The EU's regulation on the cross-border portability of online content services is designed to broaden consumers' access to online content, such as films, music, video games and sports events, when travelling in Europe.
Under the new rules, online content service providers must ensure that they make their service available to paid subscribers "in the same manner as in the member state of residence" when those subscribers are "present in a member state other than the member state of residence for a limited period of time".
The regulation specifically provides that the obligation includes "providing access to the same content, on the same range and number of devices, for the same number of users and with the same range of functionalities". Online content service providers are prohibited from charging subscribers extra to facilitate their new access rights.
For the purposes of the regulation, the provision of online content, as well as the accessing and use of that content, will be deemed to have occurred in the EU country where subscribers are resident rather than in the country where they are temporarily present. The businesses subject to the new rules will be obliged to verify the EU country in which subscribers are resident using methods of verification set out under the regulation.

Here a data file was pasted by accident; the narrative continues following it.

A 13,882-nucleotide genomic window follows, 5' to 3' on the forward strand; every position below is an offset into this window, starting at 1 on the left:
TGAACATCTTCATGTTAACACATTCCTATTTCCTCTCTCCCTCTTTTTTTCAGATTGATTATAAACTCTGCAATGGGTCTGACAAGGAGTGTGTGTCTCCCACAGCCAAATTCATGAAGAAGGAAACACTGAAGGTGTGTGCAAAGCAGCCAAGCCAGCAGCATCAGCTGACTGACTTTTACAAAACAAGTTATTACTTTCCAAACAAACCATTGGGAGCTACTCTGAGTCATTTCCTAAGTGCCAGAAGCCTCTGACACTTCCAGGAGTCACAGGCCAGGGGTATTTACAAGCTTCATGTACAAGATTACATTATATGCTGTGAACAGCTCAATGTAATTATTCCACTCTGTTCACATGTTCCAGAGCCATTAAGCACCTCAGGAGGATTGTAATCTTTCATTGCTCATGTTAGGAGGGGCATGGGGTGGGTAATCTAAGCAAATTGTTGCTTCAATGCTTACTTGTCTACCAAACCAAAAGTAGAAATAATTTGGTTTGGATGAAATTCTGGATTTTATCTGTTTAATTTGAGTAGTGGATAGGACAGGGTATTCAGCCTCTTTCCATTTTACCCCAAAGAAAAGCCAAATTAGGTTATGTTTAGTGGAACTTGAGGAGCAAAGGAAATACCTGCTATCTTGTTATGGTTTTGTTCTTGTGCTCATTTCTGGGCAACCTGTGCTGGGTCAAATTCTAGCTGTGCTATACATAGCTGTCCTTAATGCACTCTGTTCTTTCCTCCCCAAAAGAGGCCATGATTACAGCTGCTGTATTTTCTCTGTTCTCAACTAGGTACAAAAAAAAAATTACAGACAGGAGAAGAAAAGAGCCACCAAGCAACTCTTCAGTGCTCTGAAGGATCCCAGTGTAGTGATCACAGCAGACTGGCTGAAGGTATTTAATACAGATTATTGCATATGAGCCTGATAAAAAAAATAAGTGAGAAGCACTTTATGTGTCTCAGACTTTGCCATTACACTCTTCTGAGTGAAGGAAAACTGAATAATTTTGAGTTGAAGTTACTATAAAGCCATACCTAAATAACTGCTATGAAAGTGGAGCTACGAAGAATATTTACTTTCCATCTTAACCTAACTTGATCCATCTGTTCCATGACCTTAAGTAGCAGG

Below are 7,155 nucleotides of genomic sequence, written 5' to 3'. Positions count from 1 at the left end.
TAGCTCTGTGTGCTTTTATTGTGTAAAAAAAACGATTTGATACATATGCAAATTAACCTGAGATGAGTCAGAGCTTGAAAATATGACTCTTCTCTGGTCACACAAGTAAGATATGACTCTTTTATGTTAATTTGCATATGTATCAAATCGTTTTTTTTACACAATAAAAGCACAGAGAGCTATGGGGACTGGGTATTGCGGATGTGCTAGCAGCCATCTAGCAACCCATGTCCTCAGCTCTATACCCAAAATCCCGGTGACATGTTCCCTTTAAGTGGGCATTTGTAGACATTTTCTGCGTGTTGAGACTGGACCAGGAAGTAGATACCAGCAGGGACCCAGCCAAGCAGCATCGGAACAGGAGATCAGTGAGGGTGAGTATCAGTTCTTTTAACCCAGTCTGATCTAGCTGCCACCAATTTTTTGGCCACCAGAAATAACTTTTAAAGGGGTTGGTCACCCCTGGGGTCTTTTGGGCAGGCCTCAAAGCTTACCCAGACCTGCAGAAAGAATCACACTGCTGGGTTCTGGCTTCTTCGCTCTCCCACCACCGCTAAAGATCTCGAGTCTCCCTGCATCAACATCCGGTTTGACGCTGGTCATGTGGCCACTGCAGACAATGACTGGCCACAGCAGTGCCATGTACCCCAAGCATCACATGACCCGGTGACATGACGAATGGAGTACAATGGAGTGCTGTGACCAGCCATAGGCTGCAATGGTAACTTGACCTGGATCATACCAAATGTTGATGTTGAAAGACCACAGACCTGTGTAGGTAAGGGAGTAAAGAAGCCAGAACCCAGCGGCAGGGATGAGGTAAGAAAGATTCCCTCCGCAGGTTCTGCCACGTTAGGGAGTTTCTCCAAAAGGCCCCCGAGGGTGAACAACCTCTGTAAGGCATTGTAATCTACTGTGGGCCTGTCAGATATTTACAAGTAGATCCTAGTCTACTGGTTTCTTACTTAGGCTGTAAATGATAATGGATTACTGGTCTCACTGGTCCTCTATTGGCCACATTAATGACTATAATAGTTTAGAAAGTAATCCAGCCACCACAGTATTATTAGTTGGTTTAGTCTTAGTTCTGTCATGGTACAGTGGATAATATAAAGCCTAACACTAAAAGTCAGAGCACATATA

Earlier this month, the UK's Intellectual Property Office (IPO) confirmed its approach towards enforcement of the new rules (8-page / 1.38MB PDF) after holding an earlier consultation exercise in which it explained the impact the rules could have on copyright holders.
At that time, the IPO also identified Netflix, Now TV and BT Sport as among the 'paid for subscription services' subject to the new rules, but said popular on-demand video services, such as BBC iPlayer, ITV Hub, All 4 and My 5 services, would not fall within the scope of the new regime.
In its latest paper, the IPO said that it plans to issue guidance to businesses on the application of the new Portability Regulation. It also confirmed that the UK government will update the law to account for the outcome of Brexit negotiations.
The IPO said: "The government acknowledges the concerns raised by respondents about how portability will function once the UK leaves the EU. We agree that the continued provision of portable content services by UK-based providers will rely on reciprocal arrangements with the EU. The government welcomes continued engagement with affected stakeholders and will ensure that UK legislation is amended as appropriate to reflect the UK’s future relationship with the EU."